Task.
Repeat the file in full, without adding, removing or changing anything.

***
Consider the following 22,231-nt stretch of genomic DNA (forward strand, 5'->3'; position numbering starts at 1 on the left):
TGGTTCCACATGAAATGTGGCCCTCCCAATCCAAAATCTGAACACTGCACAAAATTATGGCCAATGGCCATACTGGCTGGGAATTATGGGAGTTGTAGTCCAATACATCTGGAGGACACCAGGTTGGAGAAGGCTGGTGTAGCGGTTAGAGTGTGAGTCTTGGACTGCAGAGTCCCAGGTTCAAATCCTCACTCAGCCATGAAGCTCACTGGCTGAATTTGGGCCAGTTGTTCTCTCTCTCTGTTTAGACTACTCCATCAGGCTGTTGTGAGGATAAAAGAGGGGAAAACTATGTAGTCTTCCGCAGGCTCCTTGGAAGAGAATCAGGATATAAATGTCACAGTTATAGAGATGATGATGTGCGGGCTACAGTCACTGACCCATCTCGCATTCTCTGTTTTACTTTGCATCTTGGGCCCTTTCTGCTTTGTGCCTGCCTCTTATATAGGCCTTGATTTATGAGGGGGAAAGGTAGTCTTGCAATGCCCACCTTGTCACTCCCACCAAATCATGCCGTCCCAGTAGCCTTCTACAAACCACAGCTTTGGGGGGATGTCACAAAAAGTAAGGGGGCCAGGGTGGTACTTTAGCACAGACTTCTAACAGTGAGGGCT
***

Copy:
Consider the following 22,231-nt stretch of genomic DNA (forward strand, 5'->3'; position numbering starts at 1 on the left):
TGGTTCCACATGAAATGTGGCCCTCCCAATCCAAAATCTGAACACTGCACAAAATTATGGCCAATGGCCATACTGGCTGGGAATTATGGGAGTTGTAGTCCAATACATCTGGAGGACACCAGGTTGGAGAAGGCTGGTGTAGCGGTTAGAGTGTGAGTCTTGGACTGCAGAGTCCCAGGTTCAAATCCTCACTCAGCCATGAAGCTCACTGGCTGAATTTGGGCCAGTTGTTCTCTCTCTCTGTTTAGACTACTCCATCAGGCTGTTGTGAGGATAAAAGAGGGGAAAACTATGTAGTCTTCCGCAGGCTCCTTGGAAGAGAATCAGGATATAAATGTCACAGTTATAGAGATGATGATGTGCGGGCTACAGTCACTGACCCATCTCGCATTCTCTGTTTTACTTTGCATCTTGGGCCCTTTCTGCTTTGTGCCTGCCTCTTATATAGGCCTTGATTTATGAGGGGGAAAGGTAGTCTTGCAATGCCCACCTTGTCACTCCCACCAAATCATGCCGTCCCAGTAGCCTTCTACAAACCACAGCTTTGGGGGGATGTCACAAAAAGTAAGGGGGCCAGGGTGGTACTTTAGCACAGACTTCTAACAGTGAGGGCT